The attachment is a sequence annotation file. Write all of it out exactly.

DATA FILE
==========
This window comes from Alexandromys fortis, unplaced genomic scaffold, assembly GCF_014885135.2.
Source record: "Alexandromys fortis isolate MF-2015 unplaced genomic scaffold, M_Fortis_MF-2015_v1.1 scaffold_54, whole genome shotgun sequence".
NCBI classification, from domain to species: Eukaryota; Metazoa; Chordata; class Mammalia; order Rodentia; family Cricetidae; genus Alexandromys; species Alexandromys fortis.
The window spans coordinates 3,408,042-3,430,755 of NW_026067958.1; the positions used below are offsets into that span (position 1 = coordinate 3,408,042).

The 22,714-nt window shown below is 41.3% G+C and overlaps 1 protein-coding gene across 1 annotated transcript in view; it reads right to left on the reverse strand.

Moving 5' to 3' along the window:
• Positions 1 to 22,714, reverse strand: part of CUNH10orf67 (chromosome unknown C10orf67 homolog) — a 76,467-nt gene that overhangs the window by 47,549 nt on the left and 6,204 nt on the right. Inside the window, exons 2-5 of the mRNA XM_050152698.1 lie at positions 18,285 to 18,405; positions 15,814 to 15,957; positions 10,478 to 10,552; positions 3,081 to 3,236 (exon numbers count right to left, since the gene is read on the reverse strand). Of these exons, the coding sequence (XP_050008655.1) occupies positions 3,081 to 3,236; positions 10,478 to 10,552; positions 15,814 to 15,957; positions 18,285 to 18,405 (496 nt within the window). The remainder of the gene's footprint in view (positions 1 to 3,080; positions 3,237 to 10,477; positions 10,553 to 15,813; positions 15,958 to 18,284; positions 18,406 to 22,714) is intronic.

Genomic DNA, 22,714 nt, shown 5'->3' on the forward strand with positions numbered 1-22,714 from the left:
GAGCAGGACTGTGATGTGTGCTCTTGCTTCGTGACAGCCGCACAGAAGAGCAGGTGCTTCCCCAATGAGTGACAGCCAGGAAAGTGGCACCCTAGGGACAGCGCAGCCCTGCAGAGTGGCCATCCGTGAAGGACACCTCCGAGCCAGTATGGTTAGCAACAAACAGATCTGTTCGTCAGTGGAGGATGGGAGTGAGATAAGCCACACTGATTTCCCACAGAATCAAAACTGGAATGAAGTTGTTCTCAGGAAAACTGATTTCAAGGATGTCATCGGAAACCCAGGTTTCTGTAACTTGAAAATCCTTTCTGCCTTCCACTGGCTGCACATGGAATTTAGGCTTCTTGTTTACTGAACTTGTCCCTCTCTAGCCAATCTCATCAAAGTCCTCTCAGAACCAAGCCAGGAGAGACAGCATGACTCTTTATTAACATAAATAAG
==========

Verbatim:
This window comes from Alexandromys fortis, unplaced genomic scaffold, assembly GCF_014885135.2.
Source record: "Alexandromys fortis isolate MF-2015 unplaced genomic scaffold, M_Fortis_MF-2015_v1.1 scaffold_54, whole genome shotgun sequence".
NCBI classification, from domain to species: Eukaryota; Metazoa; Chordata; class Mammalia; order Rodentia; family Cricetidae; genus Alexandromys; species Alexandromys fortis.
The window spans coordinates 3,408,042-3,430,755 of NW_026067958.1; the positions used below are offsets into that span (position 1 = coordinate 3,408,042).

The 22,714-nt window shown below is 41.3% G+C and overlaps 1 protein-coding gene across 1 annotated transcript in view; it reads right to left on the reverse strand.

Moving 5' to 3' along the window:
• Positions 1 to 22,714, reverse strand: part of CUNH10orf67 (chromosome unknown C10orf67 homolog) — a 76,467-nt gene that overhangs the window by 47,549 nt on the left and 6,204 nt on the right. Inside the window, exons 2-5 of the mRNA XM_050152698.1 lie at positions 18,285 to 18,405; positions 15,814 to 15,957; positions 10,478 to 10,552; positions 3,081 to 3,236 (exon numbers count right to left, since the gene is read on the reverse strand). Of these exons, the coding sequence (XP_050008655.1) occupies positions 3,081 to 3,236; positions 10,478 to 10,552; positions 15,814 to 15,957; positions 18,285 to 18,405 (496 nt within the window). The remainder of the gene's footprint in view (positions 1 to 3,080; positions 3,237 to 10,477; positions 10,553 to 15,813; positions 15,958 to 18,284; positions 18,406 to 22,714) is intronic.

Genomic DNA, 22,714 nt, shown 5'->3' on the forward strand with positions numbered 1-22,714 from the left:
GAGCAGGACTGTGATGTGTGCTCTTGCTTCGTGACAGCCGCACAGAAGAGCAGGTGCTTCCCCAATGAGTGACAGCCAGGAAAGTGGCACCCTAGGGACAGCGCAGCCCTGCAGAGTGGCCATCCGTGAAGGACACCTCCGAGCCAGTATGGTTAGCAACAAACAGATCTGTTCGTCAGTGGAGGATGGGAGTGAGATAAGCCACACTGATTTCCCACAGAATCAAAACTGGAATGAAGTTGTTCTCAGGAAAACTGATTTCAAGGATGTCATCGGAAACCCAGGTTTCTGTAACTTGAAAATCCTTTCTGCCTTCCACTGGCTGCACATGGAATTTAGGCTTCTTGTTTACTGAACTTGTCCCTCTCTAGCCAATCTCATCAAAGTCCTCTCAGAACCAAGCCAGGAGAGACAGCATGACTCTTTATTAACATAAATAAG